China has set its growth target at around 7% for 2015. The target is lower than the 7.5% pace set last year, which was narrowly missed. The new target is in line with China's plan to guide the economy towards slower and more sustainable growth. In this article, we provide an update on the Chinese economy and explore what this means for investment markets.

In March, the annual National People’s Congress (NPC) took place in Beijing and the much anticipated economic targets were announced by the Central Economic Work Conference (CEWC). There weren’t any real surprises in the targets, but there are a few items worth noting:

  • Fixed asset investment growth target of 15% seems somewhat ambitious given structural headwinds in the form of overcapacity and overbuilding; while the retail sales growth target of 13% may also be hard to hit.
  • The inflation ceiling of 3% looks manageable, particularly given deep and persistent producer price deflation. In that respect, there is plenty of scope for monetary policy accommodation to support growth.
  • The property market is critical to the overall view for China given the downside risks linked to property and the flow-on effects to the broader economy. So it was encouraging to hear out of the NPC that the authorities would look to support stable housing demand. This is important because the property sector is presently in a cyclical and structural downturn, so if the authorities can stabilise the property market it will go some way towards addressing some of the downside risks.
  • Reforms remain a priority, but reforms are often costly in the short-term. So China needs to maintain a baseline of growth while undertaking the difficult and bold reforms that are necessary to ensure more sustainable growth and foster the progression and transformation of its economy.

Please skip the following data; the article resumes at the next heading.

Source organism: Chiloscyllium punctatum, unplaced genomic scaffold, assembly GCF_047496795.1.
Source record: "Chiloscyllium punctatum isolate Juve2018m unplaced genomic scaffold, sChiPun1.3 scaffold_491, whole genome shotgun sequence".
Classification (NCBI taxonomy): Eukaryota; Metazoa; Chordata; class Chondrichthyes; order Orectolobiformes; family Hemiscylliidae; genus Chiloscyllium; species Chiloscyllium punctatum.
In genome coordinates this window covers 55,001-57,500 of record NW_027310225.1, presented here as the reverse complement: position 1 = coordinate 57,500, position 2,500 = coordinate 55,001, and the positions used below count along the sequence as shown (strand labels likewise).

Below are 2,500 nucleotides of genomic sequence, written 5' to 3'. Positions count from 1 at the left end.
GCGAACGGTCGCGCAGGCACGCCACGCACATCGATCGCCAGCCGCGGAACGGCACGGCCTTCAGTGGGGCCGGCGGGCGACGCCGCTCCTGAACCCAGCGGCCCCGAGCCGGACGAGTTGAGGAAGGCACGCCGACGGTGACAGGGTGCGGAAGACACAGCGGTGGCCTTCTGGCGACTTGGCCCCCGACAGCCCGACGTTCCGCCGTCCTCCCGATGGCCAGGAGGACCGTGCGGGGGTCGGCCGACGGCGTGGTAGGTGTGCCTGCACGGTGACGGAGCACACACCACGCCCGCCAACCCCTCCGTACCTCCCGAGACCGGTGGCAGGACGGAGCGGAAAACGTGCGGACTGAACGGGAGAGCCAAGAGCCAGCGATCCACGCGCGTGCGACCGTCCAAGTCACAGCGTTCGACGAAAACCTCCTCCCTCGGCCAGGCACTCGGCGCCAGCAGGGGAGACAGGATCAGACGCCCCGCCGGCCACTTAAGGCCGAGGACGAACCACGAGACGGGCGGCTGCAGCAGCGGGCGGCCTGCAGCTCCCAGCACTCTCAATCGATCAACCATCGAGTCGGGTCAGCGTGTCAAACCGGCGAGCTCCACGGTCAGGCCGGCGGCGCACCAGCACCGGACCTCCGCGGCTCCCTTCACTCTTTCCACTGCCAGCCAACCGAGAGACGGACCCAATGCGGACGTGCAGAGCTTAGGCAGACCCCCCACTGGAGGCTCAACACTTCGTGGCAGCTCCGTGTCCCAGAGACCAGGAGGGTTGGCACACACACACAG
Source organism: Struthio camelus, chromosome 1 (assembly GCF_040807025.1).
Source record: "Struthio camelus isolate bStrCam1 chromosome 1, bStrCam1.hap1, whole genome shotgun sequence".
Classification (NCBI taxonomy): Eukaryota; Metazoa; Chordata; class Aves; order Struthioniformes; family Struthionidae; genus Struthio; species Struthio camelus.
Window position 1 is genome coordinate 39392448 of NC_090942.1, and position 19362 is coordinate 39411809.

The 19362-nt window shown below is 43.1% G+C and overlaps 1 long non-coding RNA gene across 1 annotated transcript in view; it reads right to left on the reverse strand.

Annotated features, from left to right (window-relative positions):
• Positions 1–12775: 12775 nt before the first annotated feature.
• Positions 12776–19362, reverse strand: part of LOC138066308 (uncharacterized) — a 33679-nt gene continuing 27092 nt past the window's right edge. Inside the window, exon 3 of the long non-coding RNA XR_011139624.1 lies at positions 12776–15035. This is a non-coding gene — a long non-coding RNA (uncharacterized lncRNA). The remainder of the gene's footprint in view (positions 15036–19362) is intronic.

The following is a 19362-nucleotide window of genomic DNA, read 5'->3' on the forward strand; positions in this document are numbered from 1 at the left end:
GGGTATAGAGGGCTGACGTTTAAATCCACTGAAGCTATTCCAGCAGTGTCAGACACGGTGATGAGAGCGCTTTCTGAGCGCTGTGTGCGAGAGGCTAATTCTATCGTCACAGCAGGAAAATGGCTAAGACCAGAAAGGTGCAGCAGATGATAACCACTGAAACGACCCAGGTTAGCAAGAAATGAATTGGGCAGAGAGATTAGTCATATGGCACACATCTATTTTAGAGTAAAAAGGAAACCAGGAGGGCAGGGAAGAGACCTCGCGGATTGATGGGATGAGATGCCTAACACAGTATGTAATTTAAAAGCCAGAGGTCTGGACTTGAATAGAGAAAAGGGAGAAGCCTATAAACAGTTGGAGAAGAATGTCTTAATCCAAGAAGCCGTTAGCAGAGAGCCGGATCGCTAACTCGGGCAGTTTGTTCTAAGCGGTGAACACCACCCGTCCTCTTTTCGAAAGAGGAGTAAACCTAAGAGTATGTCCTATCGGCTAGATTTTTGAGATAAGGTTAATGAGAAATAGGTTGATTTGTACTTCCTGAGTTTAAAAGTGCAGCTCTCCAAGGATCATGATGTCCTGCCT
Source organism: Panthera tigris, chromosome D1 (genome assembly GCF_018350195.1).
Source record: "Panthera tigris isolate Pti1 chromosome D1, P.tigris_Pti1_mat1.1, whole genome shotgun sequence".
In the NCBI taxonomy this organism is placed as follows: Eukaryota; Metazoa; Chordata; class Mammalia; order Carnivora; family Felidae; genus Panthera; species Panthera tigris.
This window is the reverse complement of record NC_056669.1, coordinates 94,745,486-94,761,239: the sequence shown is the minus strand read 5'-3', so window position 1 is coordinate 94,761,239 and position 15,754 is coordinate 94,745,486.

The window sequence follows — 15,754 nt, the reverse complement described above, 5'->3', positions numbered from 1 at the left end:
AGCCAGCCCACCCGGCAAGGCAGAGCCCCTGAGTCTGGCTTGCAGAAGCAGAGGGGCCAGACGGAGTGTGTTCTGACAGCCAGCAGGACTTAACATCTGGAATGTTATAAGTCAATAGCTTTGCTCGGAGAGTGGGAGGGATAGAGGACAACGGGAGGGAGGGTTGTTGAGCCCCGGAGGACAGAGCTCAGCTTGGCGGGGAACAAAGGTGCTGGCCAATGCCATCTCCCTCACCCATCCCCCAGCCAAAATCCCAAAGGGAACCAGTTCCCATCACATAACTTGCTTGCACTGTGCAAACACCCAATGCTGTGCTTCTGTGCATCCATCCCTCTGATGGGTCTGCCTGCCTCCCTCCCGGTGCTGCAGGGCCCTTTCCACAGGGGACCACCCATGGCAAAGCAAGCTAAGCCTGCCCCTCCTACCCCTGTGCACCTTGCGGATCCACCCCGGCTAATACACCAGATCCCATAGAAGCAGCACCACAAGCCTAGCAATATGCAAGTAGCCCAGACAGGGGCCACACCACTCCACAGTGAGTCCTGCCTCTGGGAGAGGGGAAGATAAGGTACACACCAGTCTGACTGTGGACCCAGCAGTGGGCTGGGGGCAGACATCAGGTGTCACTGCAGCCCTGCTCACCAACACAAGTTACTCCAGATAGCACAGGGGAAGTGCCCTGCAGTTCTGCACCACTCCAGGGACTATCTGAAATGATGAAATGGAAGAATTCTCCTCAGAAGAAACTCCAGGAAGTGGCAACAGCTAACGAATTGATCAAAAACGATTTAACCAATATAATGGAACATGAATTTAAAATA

China’s growth target in context

Source: AMP Capital, Bloomberg, As at 31 March 2015

What does this mean for Chinese shares?

After a frenzied 90% gain from the June 2013 low, Chinese shares listed in China (A shares) are no longer cheap. However, they still represent reasonable value against their historic performance. Chinese companies listed in Hong Kong, or H shares have lagged in the recovery. As such, they may offer better value than A shares in the way of price-to-earnings ratio (PE) – see chart below. Overall, both mainland and Hong Kong-listed Chinese shares offer good return prospects for investors as they stand to benefit from further monetary easing and capital market reforms.

Valuations not excessive versus history, but H shares are cheaper than A shares

Source: AMP Capital, Bloomberg, As at 31 March 2015

Implications for Australia and commodities

While growth in China has slowed since the previous decade, China is still consuming large quantities of commodities. In fact, Gross Domestic Product (GDP) growth of 7% today is equivalent to about 14% GDP growth a decade ago as the Chinese economy has more than doubled in size over that period. A key issue for Australia is that the supply of commodities has now caught up with demand and this will continue to weigh on commodity prices going forward. The good news though is that the risk of a hard landing in China remains low and so a collapse in commodity demand is unlikely. The property sector remains a swing factor in commodity demand.

China property outlook is important for commodities

Source: AMP Capital, Bloomberg, As at 31 March 2015

Final thoughts

More broadly, the data in China has been particularly weak so far this year, supporting the case for further monetary easing and government spending. The Chinese property market merits close watching due to its importance for the outlook in China and commodities.

About the Author

Callum Thomas, Investment Strategist at AMP Capital is responsible for researching a range of asset classes and global macroeconomic themes to aid in formulating investment strategies across the Multi-Asset Group.